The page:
In order for Tesla to truly achieve its mission, it will need to become more of a mainstream automaker, keeping prices reasonable.
Tesla has cut its prices in half over the last five years, according to a recent article published by Electrek. Those price cuts are making the most popular US EV maker’s models more affordable for the masses, but Tesla’s not quite there yet. Perhaps it can reduce those prices by half yet again, and sooner rather than later.
If you read the words of CEO Elon Musk, and Tesla’s mission in general, you’ll learn that the company’s goal is to convert the masses to EVs. While Tesla has made it very clear that it’s just fine if those EVs are made by rival brands, it has clearly been working diligently to grab up as much of that market share as possible for itself.
Tesla isn’t a luxury brand, and it has never pretended to be. It calls its cars premium since they’re arguably nicer than the typical non-luxury car, though they’re nowhere near as nice as an Audi, Mercedes, or BMW.
That said, Tesla’s vehicles aren’t cheap, so they’ve been lumped into the luxury category for years. While luxury automakers don’t tend to sell a massive number of vehicles – they’re not intended for the mainstream – Tesla has been a notable exception. People seem willing to pay for the brand and the technology more than they’re willing to pay for a “normal” luxury car over its non-luxury cousins.
As the average transaction price for a new car soars to nearly $50,000, some of Tesla’s EVs no longer seem so pricey, especially after the recent price cuts, and considering the money you’re likely to save on fuel costs and maintenance. Tesla’s prices now undercut the price of most luxury cars, as well as competing EVs produced by luxury automakers.
It doesn’t take a ton of research to realize that the prices for at least some of Tesla’s vehicles are more in line with successful non-luxury rivals, such as the Ford Mustang Mach-E and Kia EV6. Moreover, while the latter two models are not luxury crossovers, their design is much more premium than that of a typical car, which is arguably the case with Tesla’s models.
We can’t say for sure that Tesla had this all planned, but it certainly appears that with the prices of Model 3 and Model Y, Tesla is moving into the mainstream EV space. It comes as no surprise if this is the direction Tesla is headed since its goal is to sell EVs to the masses, and a typical luxury automaker wouldn’t likely realize such a goal.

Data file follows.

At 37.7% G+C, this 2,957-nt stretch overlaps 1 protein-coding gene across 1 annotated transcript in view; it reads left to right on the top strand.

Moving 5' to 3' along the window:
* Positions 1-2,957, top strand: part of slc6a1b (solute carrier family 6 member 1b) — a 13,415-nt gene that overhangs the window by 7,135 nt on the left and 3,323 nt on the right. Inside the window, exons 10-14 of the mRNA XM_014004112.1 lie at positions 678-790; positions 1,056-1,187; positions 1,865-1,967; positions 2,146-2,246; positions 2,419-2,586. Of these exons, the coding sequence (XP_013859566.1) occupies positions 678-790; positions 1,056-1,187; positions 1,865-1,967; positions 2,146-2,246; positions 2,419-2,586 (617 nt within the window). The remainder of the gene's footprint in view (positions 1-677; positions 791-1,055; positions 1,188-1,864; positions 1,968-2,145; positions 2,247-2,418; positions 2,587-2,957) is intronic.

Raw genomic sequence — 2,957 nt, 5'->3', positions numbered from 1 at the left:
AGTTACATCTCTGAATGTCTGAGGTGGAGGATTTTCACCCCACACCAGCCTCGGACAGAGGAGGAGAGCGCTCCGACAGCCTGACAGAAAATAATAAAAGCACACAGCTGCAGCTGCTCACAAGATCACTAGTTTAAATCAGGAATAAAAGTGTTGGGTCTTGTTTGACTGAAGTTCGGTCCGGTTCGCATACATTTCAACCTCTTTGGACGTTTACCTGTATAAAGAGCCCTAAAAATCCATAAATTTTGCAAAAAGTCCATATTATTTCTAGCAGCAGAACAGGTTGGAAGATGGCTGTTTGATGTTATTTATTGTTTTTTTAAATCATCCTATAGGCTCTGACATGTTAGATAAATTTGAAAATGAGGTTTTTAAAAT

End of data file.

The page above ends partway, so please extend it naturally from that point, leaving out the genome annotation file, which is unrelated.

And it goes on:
As Electrek points out, Tesla’s prices have dropped notably over the years. To put things in perspective, the publication included the following slide from Tesla’s earnings:
Sure, Tesla’s prices went up last year, and they’re at a low point right now. They’re almost certainly going to continue to fluctuate for years to come. However, the average new car transaction price is going up as automakers continue to bring pricey EVs to market, and Tesla is now dropping its prices and still benefitting from what appear to be the best margins in the business.
Read These Related Tesla Stories For Further Understanding:
- Tesla Confirms Next-Gen Vehicle Platform Is Under Development
- Tesla To Talk About New Platform Soon During Investor Day 2023
As Tesla moves forward, the goal is to produce a new platform to make even more affordable cars, which will seemingly be mainstream EVs for the masses. If the relatively expensive Model 3 and Model Y can take the world by storm and become EVs for the masses, one can only assume that a new platform for producing electric cars at half the cost of Tesla’s current entry-level vehicles would appeal to an exponentially more massive audience.
Elon Musk mentioned the potential new platform back in November 2022. Tesla already confirmed in January 2023 that the platform is under development, and we recently learned that Tesla will talk about it at its upcoming Investor Day, on March 1, 2023. We also know that Tesla China plans to design and produce a ~$25,000 Tesla EV for global consumption.
What are your thoughts on all of this? We’d love to read what people have to say about Tesla’s potential future as a mainstream automaker cranking out much more affordable options.